He will be named Wonderful Counselor,
Mighty God,
Eternal Father,
Prince of Peace.
~Isaiah 9: 2, 6

*book passage from The Greatest Gift by Ann Voskamp

Monday, November 17, 2014


I was pining for a snow day today. Not the one we got, with a threadbare sheet's depth of flakes scattered here and there and the city's school buses still functional on the ever gripping roads, but a no-school day. I wanted a "the car won't even start" day. A "there is so much snow that cold crystals floated down the chimney and into the room" day.

You are probably thinking "But, don't you HOMEschool?"

Yes. Yes I do. But I follow the metro school schedule because, 1.) my oldest is still in traditional school, and 2.) because their days off give me permission to take a day off. And that feels nice. My personality needs permission sometimes.

Today, I thought that God should have provided me with a day off. I'm tired. It's cloudy. I worked this weekend and haven't had much downtime lately.
But he didn't. Not in the sense my soul demanded.
Which got me thinking some more about His provision in general. I have been chewing on this for a long time.

The first thing the snake said to Eve in the Garden of Eden was "Did God really say not to eat of ANY tree in the garden?"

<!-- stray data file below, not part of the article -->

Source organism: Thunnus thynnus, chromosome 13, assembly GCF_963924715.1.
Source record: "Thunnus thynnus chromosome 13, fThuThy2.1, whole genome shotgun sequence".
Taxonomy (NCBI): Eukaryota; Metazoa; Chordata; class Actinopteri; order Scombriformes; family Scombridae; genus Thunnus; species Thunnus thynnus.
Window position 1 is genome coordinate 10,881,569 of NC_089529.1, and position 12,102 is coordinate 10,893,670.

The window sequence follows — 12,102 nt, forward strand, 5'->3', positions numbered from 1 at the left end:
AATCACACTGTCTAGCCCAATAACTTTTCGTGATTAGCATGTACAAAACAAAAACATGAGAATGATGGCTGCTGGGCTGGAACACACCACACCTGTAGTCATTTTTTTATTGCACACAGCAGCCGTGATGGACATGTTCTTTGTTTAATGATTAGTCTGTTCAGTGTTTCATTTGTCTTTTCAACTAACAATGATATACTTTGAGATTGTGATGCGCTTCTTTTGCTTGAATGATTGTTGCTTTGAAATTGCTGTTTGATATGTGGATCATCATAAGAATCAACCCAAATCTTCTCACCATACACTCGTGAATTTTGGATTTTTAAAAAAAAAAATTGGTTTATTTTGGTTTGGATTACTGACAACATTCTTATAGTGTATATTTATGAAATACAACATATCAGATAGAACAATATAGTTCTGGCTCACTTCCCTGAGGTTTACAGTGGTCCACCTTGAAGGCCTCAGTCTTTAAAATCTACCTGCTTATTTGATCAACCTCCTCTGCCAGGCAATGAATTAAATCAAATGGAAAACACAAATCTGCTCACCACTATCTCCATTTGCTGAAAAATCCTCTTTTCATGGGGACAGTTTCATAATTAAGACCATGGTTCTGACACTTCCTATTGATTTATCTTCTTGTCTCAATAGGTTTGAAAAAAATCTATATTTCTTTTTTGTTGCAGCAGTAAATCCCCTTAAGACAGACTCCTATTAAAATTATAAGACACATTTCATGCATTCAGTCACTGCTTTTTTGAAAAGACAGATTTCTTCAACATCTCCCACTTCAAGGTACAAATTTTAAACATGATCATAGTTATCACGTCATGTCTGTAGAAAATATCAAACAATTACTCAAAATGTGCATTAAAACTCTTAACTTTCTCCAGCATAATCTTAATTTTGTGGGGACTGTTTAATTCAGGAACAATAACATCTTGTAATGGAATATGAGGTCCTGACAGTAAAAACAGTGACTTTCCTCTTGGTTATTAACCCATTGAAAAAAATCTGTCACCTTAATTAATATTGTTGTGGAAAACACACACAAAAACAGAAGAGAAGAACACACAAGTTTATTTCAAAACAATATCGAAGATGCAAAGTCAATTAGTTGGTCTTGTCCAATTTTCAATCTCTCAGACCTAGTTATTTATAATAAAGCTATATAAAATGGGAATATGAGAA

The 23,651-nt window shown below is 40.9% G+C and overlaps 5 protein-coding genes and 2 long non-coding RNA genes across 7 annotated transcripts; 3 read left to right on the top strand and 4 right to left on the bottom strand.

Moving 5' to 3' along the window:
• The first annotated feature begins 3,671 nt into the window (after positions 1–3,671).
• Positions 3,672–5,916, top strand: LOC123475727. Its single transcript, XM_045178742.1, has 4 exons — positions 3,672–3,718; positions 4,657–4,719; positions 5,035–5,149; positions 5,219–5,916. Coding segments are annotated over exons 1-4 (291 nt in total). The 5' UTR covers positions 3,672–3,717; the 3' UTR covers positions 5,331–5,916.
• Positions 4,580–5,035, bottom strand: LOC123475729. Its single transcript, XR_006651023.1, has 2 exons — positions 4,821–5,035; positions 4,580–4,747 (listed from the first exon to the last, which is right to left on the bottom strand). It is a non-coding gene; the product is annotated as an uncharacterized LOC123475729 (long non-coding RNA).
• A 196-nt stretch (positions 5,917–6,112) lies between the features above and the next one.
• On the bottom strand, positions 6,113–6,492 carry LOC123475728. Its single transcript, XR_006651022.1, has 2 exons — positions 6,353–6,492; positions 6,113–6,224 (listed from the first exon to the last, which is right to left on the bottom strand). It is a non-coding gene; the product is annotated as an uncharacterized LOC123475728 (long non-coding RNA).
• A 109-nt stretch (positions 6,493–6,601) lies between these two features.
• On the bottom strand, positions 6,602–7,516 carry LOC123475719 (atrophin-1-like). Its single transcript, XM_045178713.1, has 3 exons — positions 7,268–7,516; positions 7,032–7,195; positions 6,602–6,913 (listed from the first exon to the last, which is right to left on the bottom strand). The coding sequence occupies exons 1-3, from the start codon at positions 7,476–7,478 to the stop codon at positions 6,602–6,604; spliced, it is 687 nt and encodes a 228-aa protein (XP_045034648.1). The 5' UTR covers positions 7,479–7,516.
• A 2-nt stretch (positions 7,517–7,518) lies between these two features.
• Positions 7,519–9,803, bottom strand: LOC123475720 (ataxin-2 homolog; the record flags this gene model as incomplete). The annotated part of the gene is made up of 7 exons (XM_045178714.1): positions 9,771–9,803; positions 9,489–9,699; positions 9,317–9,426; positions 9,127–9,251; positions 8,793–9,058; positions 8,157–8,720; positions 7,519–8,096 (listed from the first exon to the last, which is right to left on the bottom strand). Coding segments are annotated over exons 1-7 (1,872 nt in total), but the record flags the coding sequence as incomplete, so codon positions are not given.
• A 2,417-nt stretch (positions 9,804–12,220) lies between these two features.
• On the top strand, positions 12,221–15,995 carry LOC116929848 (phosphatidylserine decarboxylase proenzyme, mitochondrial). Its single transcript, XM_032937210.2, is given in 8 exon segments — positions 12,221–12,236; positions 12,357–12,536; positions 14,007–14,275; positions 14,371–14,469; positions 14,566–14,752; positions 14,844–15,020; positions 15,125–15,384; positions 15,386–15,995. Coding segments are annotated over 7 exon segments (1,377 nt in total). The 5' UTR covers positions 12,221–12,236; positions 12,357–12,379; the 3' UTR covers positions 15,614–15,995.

He preyed on her fear that God would not provide for her.
It's a fear that I think is common. At least it is a fear that has often haunted me.

There have been so many times when I felt like I didn't have enough.
 Never enough money, never enough energy, never enough time, patience, peace, security, sleep...
I could go on and on. 
But when I step back to see if these feelings really reflect the truth, I can see that the feelings are only fears of the future or regrets of the past - and they are not the reality at all.
The truth is that God has has always provided everything that I have needed. I have been poor, but always had enough food. I have been tired, but have always made it to the end of the day. I have been sick but I have always continued to live. I have been grieved but have always re-found joy. I have been at my wit's end and then discovered that it wasn't the end at all. Sometimes the end of me is just the very very beginning of God. And I go on.

I have begun asking myself "Right NOW, am I ok?"
Almost always, the answer is "yes."
This moment is where God is present. Along with all of His provision. It blows my mind - because it is never what was on my mind. But it is real. Real-er than. Providing what I need most each moment.
THIS moment.

So today, we are doing school. And I am trusting that it will be good timing despite my insufficient funds in vigor. The kids are happy. I am grateful for the blessings around me regardless of my exhaustion. The learning, laughing, eating, discovering, playing and loving (and perhaps a bit of bickering and complaining in the mix.)

In this moment I am abundantly provided for.

"Look at the birds in the sky. They don’t sow seed or harvest grain or gather crops into barns. Yet your heavenly Father feeds them. Aren’t you worth much more than they are?" ~Matthew 6:26 

Monday, November 3, 2014

Women Rock

There is more to healing than just the physical.